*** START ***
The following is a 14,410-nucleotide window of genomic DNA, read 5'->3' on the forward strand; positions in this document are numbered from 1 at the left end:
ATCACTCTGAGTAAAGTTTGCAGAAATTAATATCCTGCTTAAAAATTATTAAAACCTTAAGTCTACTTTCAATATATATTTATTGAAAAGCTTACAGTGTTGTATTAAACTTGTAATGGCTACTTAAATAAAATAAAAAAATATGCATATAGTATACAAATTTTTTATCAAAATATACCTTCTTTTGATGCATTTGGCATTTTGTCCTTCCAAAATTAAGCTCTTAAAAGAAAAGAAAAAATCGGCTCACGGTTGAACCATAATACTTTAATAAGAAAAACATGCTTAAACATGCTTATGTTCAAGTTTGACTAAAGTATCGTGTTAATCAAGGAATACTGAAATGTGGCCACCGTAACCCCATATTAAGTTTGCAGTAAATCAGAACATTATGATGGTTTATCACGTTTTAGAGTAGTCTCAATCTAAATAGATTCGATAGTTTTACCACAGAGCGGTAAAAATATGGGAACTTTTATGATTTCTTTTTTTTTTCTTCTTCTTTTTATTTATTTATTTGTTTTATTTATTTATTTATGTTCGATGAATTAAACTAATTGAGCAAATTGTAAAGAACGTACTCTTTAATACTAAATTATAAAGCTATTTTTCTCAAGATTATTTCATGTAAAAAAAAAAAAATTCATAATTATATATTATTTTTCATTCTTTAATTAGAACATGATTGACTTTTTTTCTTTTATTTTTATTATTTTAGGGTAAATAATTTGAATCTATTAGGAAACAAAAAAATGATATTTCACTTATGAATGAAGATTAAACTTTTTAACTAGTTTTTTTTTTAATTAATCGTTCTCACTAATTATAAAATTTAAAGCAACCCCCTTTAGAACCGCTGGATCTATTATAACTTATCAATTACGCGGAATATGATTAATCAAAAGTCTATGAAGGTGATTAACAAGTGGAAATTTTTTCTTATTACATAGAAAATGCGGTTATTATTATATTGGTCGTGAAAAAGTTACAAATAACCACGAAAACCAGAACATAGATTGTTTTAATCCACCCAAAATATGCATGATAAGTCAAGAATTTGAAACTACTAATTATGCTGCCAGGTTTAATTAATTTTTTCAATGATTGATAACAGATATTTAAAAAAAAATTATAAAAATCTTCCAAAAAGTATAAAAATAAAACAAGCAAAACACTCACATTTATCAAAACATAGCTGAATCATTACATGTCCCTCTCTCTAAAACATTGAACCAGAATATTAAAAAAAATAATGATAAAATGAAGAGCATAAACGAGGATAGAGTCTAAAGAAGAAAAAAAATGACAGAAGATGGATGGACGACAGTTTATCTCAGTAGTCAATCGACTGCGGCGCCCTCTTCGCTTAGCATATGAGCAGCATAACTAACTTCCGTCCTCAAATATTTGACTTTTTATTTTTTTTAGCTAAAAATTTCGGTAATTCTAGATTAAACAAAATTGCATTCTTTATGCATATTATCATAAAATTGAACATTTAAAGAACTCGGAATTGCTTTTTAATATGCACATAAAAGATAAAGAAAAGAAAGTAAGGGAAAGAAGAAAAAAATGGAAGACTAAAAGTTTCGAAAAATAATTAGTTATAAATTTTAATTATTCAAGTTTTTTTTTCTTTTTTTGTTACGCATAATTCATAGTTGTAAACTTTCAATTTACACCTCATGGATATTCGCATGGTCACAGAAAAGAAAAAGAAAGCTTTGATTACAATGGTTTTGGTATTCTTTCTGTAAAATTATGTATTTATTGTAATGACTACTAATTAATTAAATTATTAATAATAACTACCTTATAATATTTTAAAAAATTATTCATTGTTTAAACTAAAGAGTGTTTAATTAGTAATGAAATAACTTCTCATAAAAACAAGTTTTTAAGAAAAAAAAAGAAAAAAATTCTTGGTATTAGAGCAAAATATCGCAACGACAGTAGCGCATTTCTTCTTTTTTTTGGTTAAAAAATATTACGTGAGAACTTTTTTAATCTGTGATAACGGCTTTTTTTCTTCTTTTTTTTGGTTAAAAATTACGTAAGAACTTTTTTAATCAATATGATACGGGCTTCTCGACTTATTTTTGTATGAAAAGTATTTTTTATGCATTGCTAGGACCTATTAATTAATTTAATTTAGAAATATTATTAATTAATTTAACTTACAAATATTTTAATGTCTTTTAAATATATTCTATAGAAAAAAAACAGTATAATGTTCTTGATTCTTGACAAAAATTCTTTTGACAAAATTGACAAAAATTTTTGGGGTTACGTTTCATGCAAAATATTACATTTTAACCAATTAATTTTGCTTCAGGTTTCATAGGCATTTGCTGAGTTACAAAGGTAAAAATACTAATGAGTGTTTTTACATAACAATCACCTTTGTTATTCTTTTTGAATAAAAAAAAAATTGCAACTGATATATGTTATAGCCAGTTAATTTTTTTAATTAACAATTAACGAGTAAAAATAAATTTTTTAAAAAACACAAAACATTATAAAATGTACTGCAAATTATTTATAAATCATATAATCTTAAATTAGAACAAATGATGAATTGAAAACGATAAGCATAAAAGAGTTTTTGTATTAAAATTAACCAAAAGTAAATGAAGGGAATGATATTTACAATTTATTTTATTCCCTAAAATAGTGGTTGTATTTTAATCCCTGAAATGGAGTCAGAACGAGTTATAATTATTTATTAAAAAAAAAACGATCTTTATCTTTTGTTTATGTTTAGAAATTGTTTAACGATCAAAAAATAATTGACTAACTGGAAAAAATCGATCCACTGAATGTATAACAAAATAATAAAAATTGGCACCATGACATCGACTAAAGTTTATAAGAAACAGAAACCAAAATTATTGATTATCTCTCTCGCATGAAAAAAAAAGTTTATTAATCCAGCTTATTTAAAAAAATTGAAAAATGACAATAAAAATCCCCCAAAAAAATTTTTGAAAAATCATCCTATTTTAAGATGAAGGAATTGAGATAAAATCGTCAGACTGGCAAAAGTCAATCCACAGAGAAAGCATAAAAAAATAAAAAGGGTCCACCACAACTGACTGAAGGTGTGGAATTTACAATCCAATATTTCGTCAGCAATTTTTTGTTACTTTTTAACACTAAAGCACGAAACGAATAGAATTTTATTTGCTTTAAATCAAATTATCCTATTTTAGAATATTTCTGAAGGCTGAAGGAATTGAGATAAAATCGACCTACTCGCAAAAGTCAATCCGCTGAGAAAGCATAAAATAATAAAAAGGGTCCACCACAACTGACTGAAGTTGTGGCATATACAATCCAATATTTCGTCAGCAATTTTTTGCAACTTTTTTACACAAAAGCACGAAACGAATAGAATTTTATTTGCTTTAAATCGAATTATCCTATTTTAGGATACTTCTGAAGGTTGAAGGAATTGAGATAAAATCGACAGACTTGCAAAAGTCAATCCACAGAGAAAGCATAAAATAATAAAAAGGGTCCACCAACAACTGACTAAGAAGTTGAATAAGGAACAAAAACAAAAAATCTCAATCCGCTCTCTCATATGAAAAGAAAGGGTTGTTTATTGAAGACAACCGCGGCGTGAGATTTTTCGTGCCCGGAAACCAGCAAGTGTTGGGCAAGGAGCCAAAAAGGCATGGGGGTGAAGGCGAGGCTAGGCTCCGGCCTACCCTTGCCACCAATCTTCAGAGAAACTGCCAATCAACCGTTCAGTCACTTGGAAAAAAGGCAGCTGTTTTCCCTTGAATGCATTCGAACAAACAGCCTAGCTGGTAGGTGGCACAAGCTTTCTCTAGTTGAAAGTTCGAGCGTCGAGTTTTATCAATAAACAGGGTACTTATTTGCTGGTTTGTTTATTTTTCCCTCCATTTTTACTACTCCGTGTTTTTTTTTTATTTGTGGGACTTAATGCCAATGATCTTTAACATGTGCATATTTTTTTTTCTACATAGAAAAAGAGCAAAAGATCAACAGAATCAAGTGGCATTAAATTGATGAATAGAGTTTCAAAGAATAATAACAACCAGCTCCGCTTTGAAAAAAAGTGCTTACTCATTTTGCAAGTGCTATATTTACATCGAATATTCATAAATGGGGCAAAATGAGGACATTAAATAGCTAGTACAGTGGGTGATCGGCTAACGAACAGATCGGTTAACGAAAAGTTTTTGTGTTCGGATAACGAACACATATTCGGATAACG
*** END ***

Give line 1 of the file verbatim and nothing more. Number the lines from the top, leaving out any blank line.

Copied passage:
The following is a 14,410-nucleotide window of genomic DNA, read 5'->3' on the forward strand; positions in this document are numbered from 1 at the left end: